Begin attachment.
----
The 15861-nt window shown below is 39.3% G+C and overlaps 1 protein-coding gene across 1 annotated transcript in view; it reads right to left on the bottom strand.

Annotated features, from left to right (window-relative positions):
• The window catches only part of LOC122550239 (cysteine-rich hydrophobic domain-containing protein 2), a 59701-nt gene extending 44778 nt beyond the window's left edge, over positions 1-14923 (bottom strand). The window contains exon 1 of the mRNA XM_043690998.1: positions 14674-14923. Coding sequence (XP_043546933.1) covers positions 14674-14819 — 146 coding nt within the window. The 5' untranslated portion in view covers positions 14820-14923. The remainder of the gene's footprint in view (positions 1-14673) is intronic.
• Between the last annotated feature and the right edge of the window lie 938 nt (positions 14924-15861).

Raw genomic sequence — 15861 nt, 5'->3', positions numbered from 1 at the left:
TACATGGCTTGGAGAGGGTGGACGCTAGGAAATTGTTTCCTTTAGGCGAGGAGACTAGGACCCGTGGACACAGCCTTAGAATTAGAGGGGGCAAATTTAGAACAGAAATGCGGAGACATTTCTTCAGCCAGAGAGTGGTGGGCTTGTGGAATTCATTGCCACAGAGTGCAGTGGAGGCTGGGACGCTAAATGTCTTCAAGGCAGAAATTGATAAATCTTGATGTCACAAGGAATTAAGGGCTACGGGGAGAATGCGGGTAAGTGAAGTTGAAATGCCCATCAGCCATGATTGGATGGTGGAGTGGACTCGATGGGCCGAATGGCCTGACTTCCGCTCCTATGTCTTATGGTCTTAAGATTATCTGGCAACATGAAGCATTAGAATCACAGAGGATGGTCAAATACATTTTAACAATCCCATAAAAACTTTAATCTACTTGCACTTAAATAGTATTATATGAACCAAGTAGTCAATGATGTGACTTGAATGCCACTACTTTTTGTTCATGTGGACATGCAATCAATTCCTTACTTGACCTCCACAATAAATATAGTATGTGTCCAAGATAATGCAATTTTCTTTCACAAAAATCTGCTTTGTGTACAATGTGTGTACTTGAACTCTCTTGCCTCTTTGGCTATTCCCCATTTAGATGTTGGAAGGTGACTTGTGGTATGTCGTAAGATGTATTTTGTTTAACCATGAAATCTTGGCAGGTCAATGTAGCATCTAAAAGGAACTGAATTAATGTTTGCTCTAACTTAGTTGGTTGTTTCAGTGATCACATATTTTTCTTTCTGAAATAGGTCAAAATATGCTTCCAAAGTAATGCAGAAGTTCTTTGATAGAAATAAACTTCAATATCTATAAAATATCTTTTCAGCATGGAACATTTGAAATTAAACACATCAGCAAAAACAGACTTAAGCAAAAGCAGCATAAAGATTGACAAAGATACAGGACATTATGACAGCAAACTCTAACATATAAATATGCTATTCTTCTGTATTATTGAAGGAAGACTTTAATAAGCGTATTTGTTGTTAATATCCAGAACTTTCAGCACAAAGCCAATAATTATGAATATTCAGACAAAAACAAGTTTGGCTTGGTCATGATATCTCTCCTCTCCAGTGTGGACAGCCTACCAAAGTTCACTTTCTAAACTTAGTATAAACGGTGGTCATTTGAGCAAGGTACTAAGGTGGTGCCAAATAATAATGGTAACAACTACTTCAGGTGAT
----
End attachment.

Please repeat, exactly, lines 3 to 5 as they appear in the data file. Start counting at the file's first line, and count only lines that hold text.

• The window catches only part of LOC122550239 (cysteine-rich hydrophobic domain-containing protein 2), a 59701-nt gene extending 44778 nt beyond the window's left edge, over positions 1-14923 (bottom strand). The window contains exon 1 of the mRNA XM_043690998.1: positions 14674-14923. Coding sequence (XP_043546933.1) covers positions 14674-14819 — 146 coding nt within the window. The 5' untranslated portion in view covers positions 14820-14923. The remainder of the gene's footprint in view (positions 1-14673) is intronic.
• Between the last annotated feature and the right edge of the window lie 938 nt (positions 14924-15861).

Raw genomic sequence — 15861 nt, 5'->3', positions numbered from 1 at the left: